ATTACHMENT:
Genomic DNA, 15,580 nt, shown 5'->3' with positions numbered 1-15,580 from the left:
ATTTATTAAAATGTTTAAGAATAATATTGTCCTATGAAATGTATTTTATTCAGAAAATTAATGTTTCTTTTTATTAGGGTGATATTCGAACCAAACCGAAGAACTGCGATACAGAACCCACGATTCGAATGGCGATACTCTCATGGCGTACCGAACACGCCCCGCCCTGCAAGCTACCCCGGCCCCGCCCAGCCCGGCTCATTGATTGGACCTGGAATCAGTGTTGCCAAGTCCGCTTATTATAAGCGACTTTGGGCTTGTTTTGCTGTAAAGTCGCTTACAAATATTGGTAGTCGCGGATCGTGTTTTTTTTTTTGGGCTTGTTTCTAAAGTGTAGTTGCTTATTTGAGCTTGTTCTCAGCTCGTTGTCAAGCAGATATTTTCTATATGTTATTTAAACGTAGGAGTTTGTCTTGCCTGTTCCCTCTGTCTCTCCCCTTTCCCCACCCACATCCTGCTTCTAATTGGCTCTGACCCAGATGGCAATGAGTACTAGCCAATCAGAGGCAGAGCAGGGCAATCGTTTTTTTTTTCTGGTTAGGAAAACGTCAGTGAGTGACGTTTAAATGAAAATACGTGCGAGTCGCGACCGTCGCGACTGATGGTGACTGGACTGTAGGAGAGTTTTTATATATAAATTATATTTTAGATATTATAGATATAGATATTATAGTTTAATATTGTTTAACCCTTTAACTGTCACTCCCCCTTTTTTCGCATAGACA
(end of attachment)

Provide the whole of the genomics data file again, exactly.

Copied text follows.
Genomic DNA, 15,580 nt, shown 5'->3' with positions numbered 1-15,580 from the left:
ATTTATTAAAATGTTTAAGAATAATATTGTCCTATGAAATGTATTTTATTCAGAAAATTAATGTTTCTTTTTATTAGGGTGATATTCGAACCAAACCGAAGAACTGCGATACAGAACCCACGATTCGAATGGCGATACTCTCATGGCGTACCGAACACGCCCCGCCCTGCAAGCTACCCCGGCCCCGCCCAGCCCGGCTCATTGATTGGACCTGGAATCAGTGTTGCCAAGTCCGCTTATTATAAGCGACTTTGGGCTTGTTTTGCTGTAAAGTCGCTTACAAATATTGGTAGTCGCGGATCGTGTTTTTTTTTTTGGGCTTGTTTCTAAAGTGTAGTTGCTTATTTGAGCTTGTTCTCAGCTCGTTGTCAAGCAGATATTTTCTATATGTTATTTAAACGTAGGAGTTTGTCTTGCCTGTTCCCTCTGTCTCTCCCCTTTCCCCACCCACATCCTGCTTCTAATTGGCTCTGACCCAGATGGCAATGAGTACTAGCCAATCAGAGGCAGAGCAGGGCAATCGTTTTTTTTTTCTGGTTAGGAAAACGTCAGTGAGTGACGTTTAAATGAAAATACGTGCGAGTCGCGACCGTCGCGACTGATGGTGACTGGACTGTAGGAGAGTTTTTATATATAAATTATATTTTAGATATTATAGATATAGATATTATAGTTTAATATTGTTTAACCCTTTAACTGTCACTCCCCCTTTTTTCGCATAGACA